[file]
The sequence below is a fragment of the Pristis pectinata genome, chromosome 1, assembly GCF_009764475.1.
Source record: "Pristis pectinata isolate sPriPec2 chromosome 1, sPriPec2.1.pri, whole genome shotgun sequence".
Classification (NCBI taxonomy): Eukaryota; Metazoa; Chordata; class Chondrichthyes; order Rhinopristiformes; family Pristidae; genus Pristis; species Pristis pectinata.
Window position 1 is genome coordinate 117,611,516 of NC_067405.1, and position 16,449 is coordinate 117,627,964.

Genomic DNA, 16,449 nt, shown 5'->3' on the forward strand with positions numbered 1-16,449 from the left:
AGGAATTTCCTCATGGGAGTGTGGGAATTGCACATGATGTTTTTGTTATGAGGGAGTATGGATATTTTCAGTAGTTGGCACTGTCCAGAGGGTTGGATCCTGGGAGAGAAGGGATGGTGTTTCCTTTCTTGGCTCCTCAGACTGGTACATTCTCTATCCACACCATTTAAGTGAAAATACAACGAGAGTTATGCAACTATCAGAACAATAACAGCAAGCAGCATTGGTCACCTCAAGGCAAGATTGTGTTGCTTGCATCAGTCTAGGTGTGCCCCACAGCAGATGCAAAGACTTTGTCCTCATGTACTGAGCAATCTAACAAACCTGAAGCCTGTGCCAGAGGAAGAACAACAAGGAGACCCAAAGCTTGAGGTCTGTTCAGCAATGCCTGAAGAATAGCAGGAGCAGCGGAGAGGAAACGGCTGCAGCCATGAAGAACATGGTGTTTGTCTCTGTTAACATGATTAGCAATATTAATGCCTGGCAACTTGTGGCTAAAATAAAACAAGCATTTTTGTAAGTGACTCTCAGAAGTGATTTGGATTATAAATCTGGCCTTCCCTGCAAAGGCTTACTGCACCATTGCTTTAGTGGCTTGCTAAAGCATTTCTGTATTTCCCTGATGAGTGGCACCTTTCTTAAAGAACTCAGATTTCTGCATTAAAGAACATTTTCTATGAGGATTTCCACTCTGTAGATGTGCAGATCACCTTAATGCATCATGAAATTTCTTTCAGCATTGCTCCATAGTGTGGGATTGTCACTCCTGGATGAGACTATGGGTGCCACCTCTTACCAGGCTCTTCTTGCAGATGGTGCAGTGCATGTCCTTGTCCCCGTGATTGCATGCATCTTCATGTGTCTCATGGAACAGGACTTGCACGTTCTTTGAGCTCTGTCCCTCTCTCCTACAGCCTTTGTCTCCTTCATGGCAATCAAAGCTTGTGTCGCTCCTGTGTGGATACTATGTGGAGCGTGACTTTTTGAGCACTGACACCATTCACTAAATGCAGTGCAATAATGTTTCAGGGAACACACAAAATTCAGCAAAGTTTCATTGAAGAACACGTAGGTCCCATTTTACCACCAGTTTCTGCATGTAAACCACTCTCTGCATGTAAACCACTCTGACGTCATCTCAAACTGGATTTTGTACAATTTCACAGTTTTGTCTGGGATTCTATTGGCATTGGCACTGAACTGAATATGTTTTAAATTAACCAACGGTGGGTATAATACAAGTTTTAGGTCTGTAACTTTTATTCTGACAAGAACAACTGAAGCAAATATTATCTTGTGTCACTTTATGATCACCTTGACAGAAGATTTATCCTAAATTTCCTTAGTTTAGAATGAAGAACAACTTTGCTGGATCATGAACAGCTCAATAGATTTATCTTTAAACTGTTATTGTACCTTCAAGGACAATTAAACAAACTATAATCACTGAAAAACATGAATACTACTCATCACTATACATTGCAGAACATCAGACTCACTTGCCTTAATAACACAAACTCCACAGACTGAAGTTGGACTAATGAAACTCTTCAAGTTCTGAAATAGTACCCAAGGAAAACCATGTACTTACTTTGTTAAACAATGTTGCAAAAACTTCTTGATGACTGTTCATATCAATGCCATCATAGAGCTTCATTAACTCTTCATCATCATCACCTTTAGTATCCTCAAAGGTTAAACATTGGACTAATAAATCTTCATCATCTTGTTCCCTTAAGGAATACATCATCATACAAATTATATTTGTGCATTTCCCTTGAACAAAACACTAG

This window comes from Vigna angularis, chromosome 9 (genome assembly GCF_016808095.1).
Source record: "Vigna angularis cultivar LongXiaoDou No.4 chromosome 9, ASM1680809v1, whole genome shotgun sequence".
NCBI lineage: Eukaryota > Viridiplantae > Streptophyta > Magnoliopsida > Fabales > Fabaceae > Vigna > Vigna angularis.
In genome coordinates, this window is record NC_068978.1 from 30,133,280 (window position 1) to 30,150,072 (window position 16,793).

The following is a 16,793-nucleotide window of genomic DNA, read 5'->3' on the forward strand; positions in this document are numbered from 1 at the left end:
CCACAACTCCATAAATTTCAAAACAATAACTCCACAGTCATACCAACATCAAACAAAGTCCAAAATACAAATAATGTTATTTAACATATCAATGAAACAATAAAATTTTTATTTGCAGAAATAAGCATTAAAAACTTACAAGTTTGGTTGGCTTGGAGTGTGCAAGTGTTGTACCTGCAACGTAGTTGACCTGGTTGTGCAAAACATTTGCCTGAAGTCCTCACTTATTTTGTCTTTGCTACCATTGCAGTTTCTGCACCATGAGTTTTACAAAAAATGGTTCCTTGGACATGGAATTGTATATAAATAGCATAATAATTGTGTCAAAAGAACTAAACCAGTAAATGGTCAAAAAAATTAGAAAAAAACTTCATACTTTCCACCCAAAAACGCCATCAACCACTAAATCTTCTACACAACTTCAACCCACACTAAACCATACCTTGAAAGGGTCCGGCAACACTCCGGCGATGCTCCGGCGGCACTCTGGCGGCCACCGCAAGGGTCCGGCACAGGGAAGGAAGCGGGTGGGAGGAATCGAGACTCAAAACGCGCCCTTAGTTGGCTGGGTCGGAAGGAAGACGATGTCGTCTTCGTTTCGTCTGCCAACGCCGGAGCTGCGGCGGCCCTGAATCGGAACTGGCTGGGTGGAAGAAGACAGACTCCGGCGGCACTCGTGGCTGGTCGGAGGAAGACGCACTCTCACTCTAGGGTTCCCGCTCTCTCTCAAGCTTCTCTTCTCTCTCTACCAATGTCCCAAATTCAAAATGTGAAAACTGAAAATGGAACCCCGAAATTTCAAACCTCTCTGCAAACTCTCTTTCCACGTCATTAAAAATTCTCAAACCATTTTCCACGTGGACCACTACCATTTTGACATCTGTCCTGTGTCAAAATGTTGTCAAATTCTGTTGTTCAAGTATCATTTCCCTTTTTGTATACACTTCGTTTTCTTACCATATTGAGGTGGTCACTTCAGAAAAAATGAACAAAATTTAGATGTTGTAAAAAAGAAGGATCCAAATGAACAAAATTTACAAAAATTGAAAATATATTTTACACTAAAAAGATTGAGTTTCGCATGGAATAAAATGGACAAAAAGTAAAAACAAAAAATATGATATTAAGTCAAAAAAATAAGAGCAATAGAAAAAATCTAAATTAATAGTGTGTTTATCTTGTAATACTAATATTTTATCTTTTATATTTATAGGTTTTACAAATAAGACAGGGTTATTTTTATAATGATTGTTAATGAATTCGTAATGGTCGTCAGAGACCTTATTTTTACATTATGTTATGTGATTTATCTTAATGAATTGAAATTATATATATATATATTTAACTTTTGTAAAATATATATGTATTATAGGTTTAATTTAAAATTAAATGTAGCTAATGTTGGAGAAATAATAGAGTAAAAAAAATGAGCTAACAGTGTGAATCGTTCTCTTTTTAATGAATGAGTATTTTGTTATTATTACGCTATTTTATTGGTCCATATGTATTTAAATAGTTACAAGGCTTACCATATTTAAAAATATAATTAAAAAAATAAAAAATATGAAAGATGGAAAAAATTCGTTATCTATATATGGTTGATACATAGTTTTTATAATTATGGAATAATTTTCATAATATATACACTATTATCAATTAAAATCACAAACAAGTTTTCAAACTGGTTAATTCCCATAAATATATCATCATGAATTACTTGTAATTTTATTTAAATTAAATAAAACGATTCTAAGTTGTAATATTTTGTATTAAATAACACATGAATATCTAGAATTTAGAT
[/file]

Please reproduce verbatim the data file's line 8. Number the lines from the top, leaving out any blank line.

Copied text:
Source record: "Vigna angularis cultivar LongXiaoDou No.4 chromosome 9, ASM1680809v1, whole genome shotgun sequence".